But on Twitter I also raised the question of addressing the federal expression of violence and dismissing its local counterpart. Who benefits, I asked, from our addressing only one level of analysis and our reticence to draw connections across the levels of our system?
My guess is that the system has adapted to cynicism about it at federal level: we easily joke about a sluggish Congress and shrug about bought-and-paid-for legislators. These jokes and shrugs do not motivate deep change. The macro level of the system expects participant distrust and accounts for it.
But local engagement is much more threatening. This is the level at which most of us live our lives; most of us don’t get to work in Congress, the executive, or the judiciary. Most of us live our lives at the level of the supermarket, the cinema, the children’s schools, the city council, and our doctor’s office. When citizens engage governance at these levels, and when activists block activity at these levels, it is much harder to pretend that life is normal and all is well.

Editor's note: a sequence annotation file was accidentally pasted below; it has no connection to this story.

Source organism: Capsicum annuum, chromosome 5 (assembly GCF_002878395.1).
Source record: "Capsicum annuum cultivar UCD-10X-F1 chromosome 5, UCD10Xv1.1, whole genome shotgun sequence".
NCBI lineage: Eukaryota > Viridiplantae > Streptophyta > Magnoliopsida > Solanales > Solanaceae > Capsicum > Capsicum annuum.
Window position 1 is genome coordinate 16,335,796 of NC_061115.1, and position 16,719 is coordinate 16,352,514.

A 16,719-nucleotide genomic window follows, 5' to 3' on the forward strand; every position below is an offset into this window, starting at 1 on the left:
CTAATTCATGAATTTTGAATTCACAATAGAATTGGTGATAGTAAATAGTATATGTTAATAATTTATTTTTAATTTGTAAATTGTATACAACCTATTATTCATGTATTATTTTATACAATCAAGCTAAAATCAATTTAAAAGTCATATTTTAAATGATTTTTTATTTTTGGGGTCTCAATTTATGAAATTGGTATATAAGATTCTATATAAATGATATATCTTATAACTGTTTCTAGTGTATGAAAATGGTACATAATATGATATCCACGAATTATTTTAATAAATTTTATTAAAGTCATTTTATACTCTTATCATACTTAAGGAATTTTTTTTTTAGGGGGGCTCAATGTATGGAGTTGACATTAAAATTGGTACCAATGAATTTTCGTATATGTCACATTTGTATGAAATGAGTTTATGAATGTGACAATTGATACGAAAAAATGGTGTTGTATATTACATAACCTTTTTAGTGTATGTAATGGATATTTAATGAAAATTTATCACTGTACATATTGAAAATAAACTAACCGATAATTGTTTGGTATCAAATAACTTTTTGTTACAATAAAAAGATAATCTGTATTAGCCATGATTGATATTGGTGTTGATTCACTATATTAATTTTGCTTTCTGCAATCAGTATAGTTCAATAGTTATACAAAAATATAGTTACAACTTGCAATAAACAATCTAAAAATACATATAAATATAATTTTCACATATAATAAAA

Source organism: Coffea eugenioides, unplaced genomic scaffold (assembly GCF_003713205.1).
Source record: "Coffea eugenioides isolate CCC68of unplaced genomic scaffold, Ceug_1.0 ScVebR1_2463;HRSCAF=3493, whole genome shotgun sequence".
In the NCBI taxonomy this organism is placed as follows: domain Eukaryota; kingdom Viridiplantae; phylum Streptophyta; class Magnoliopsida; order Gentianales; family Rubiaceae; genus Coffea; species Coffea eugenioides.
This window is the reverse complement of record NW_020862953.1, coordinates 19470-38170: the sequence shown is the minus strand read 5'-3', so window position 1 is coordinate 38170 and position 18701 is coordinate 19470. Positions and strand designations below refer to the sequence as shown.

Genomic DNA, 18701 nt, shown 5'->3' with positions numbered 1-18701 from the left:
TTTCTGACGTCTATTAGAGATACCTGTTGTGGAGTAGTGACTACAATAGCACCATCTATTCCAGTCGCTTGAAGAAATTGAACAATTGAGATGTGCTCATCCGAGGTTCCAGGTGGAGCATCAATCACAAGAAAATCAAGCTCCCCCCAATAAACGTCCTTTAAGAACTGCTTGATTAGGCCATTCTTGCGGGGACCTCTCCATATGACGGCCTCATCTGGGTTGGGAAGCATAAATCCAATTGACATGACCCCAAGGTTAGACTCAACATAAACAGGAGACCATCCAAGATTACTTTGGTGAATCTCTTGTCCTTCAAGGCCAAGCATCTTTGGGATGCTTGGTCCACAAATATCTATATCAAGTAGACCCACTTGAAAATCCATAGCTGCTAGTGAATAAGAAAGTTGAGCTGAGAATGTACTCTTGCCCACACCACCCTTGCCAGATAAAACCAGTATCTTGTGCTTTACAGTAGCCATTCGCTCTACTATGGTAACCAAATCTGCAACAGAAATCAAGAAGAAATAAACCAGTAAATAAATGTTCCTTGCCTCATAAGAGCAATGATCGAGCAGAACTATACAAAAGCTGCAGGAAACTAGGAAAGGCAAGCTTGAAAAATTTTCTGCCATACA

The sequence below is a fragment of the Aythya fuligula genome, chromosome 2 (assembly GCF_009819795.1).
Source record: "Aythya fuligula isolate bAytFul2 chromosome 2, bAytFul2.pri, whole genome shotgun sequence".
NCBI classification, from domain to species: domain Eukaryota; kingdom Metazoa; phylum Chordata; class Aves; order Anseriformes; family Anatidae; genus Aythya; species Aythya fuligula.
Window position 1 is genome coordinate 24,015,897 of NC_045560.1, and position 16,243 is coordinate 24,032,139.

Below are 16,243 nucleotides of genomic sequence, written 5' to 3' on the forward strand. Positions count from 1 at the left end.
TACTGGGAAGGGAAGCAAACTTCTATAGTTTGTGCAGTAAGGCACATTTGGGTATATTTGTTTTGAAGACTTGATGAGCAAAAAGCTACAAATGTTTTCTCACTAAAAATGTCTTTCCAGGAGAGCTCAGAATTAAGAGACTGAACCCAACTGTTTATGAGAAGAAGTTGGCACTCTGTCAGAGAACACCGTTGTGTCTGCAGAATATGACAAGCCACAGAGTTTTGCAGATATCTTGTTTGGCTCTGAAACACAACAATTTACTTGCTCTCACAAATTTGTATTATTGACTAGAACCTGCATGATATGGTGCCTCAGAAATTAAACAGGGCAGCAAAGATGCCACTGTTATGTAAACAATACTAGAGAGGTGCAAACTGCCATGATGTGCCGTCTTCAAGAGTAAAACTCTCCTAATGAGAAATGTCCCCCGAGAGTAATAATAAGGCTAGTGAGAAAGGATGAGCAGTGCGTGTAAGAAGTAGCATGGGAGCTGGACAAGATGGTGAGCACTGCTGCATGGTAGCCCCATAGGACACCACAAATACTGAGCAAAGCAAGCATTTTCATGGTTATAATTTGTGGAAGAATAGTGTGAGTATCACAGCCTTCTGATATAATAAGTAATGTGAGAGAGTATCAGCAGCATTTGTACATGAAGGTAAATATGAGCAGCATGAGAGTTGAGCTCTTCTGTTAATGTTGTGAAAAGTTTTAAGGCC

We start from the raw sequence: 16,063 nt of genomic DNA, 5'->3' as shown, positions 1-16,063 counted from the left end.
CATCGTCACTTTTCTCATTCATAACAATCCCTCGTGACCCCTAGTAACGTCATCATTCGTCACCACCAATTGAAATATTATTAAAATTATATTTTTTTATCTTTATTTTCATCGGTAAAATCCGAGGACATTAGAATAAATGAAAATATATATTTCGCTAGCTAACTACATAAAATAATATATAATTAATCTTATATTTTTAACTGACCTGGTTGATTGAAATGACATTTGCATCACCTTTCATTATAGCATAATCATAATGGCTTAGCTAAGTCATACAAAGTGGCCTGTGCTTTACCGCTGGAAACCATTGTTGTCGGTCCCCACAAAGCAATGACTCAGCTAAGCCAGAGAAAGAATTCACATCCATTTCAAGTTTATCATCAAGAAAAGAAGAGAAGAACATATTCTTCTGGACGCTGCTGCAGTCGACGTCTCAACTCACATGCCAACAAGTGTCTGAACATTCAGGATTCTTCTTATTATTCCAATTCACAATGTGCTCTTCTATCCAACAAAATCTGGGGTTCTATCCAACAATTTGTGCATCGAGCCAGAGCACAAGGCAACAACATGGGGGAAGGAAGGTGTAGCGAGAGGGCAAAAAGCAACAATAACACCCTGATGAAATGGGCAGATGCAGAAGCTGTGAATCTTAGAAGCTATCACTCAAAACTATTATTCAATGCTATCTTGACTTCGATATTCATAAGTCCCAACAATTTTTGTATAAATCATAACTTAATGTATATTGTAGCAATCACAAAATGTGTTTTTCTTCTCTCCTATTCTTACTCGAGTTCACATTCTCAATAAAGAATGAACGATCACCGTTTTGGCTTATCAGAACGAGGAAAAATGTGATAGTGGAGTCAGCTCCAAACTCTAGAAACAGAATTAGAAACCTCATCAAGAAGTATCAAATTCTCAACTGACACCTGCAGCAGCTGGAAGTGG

My hope is that those who get a taste for impact at the local level will begin to shift their cynicism about whether ordinary people can influence the other levels of our society.
If you want to learn more about analyzing several levels of a complex problem at once, read these examples.
In 1967, systems scientist C. West Churchman popularized the definition of “wicked problems”: problems in social systems where definitions were “ill-formulated,” where issues were nested or consequent to other problems, where information was not well-defined, where decision-makers did not share common values, where piecemeal approaches changed the system and produced unexpected outcomes deemed worse than the initial concern, and where the problem was either difficult or impossible to solve.